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Review: ‘Looney Tunes #226’

LooneyTunes 226_CVR_dsLooney Tunes #226
Writers: Bill Matheny and Sholly Fisch
Artists: Dave Alvarez, Walter Carzon, and Horacio Ottolini
DC Comics; $2.99
Rated E, for Everyone
Preview here.

So what’s the first thing that jumps out at you regarding the cover of the latest issue of DC’s Looney Tunes comic series? For me, it was the issue number itself, which is higher than that of any comic on any imprint that DC is currently publishing, and it’s higher by a lot.

The long-running Fables just published its final, 150th issue, and Hellblazer made it to #300 before cancellation, but that was a few years ago. As for the superhero comics, several of which were running practically uninterrupted since their Golden Age debuts, the publisher re-set their number as part of the line-wide “New 52” reboot in 2011.

In fact, not only is Looney Tunes, which launched in 1994, now the longest-running DC comic to never get relaunched with a new #1, it’s also got everything produced by rival Marvel Comics–who will soon be relaunching all of their titles, even those that are only a few months old, with new #1s soon–and just about everything else in the Direct Market beat. Heck, Archie just got a new #1 last month after it reached 666 issues.

In an era where the bigger publishers chase the tiniest gain in periodical sales, no matter how short term or short-lived such a gain can be, and will reboot with new #1s for the flimsiest of excuses, a comic book publishing its 226th issue like this isn’t just unusual, it’s downright peculiar.

That said, Looney Tunes isn’t exactly your average comic book series. For one thing, DC doesn’t even collect it in trade paperbacks; this is a comic book series meant to be read as a comic book, in small, serially published, paper-and-staples format doses (or electronically, I suppose).

What’s in the 226th issue of Looney Tunes? Some pretty familiar characters, doing some pretty familiar things; in that respect, Looney Tunes is almost exactly like most of DC and rival Marvel’s comic book lines.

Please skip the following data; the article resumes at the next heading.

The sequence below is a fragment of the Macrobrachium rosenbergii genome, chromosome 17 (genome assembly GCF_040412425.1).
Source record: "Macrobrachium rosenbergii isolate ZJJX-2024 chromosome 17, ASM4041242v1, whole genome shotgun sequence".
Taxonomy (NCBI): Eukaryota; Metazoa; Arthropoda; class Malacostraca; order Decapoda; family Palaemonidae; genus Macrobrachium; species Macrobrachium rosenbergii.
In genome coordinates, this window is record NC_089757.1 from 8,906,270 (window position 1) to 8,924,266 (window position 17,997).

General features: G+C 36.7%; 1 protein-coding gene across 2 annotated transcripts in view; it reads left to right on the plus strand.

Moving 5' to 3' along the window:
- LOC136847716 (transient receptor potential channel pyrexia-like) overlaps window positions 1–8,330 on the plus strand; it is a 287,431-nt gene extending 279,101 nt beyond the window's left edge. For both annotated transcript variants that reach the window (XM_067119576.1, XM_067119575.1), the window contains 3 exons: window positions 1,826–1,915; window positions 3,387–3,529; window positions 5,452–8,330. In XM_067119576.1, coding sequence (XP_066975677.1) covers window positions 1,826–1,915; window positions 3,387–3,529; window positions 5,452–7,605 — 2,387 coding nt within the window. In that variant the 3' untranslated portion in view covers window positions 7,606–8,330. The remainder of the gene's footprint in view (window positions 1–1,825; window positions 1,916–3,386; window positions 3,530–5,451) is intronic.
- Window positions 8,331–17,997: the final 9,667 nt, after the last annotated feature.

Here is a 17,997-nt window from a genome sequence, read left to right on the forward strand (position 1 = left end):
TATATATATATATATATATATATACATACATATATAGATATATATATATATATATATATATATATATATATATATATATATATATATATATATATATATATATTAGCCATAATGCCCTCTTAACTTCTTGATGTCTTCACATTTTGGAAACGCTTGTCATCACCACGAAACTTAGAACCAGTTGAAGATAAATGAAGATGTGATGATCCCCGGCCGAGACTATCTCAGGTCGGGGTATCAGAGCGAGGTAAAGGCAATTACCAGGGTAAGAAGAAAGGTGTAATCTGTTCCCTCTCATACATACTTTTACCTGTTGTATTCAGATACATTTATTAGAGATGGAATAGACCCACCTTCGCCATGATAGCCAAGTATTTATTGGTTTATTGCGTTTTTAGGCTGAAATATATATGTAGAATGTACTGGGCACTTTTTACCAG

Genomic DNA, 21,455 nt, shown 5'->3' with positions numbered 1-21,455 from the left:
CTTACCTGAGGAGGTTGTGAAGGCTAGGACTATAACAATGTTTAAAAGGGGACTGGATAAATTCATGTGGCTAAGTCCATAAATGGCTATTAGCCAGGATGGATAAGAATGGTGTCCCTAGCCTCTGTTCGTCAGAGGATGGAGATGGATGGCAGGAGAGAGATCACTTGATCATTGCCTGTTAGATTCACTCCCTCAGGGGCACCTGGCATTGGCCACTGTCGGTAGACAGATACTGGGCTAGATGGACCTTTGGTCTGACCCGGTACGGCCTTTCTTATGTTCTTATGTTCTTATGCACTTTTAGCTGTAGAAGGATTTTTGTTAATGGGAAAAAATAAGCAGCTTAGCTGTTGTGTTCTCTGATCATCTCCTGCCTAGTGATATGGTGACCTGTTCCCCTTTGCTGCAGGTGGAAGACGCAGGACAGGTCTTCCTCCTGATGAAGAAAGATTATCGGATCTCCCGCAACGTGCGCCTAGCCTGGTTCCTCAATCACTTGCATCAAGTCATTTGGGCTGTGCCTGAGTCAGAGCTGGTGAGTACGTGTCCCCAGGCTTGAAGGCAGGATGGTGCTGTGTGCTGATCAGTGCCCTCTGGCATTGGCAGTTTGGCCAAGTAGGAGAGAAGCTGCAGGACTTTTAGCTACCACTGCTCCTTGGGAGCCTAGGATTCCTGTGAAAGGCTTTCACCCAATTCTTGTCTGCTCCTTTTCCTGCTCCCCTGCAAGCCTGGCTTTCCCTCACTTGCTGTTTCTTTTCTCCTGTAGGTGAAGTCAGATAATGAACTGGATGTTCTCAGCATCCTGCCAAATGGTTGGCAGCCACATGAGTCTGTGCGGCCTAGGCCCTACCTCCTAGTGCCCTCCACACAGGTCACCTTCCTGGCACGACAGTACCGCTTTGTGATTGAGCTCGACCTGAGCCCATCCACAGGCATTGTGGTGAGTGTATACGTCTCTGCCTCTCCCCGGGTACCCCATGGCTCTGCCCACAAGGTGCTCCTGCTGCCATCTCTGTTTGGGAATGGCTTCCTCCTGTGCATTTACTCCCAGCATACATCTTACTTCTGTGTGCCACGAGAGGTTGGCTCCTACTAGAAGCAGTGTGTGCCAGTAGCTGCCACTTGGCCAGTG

The most interesting of the three short stories included in this issue is the third one, “Comic Relief.” Written by Sholly Fisch and drawn by Walter Carzon and inker Horacio Ottolini, it is an extended homage to one of the best-known and best-loved Daffy Duck cartoons, the 1953, Chuck Jones-directed Duck Amuck. If you don’t recognize the title, you would almost certainly recognize the cartoon itself: It’s the one where an increasingly irritated Daffy Duck finds himself being tortured by an animator, who he spends most of the runtime directly addressing.

In this story, Daffy finds himself literally booted out of the office of the Looney Tunes Editor at DC Comics (which oddly still has the old DC bullet logo, which is two logo redesigns ago, marking this is as a reprint; the use of which is another way in which this comic varies from the majority of others in the direct market).

And why did he get kicked out? Simply for suggesting they change the name of the comic to Daffy Duck (and some Second-Rate Characters Whose Names We Forget). The next eight pages consist of Daffy trying to leave the comic but unable to do so, and breaking the fourth wall to address the artist and even the reader.

It doesn’t work quite as well as Duck Amuck did, largely because when it comes to comics the audience has to imagine motion and sound, making the experience less a “real” than a cartoon character arguing with an animator on your TV screen, but Fisch and company find various meta-media gags specific to the comics format to use, and the final gag has an original punchline completely different than that of the animated source of inspiration.

The cover story, by writer Bill Matheny and artist Dave Alvarez, is enittled “Road Blox Knocks,” and is an eight-page pantomime in which Wile E. Coyote attempts to catch the Road Runner using Acme-brand Road Blox, which function as Minecraft-esque blocks. At least one of the gags is a particularly hoary old one, but given a new coat of paint with the Minecraft aesthetic.

That’s actually a pretty apt example of what’s at the core of this comic (and the many other current examples of Looney Tunes IP exploitation). Sure, the characters and jokes are mostly extremely old, but they’re continually given new coats of paint, so they never actually look as old as they are.

It obviously works for this group of characters and this particular comic, based on the issue number.

J. Caleb Mozzocco About J. Caleb Mozzocco

J. Caleb Mozzocco is a way-too-busy freelance writer who has written about comics for online and print venues for a rather long time now. He currently contributes to Comic Book Resources' Robot 6 blog and ComicsAlliance, and maintains his own daily-ish blog at He lives in northeast Ohio, where he works as a circulation clerk at a public library by day.

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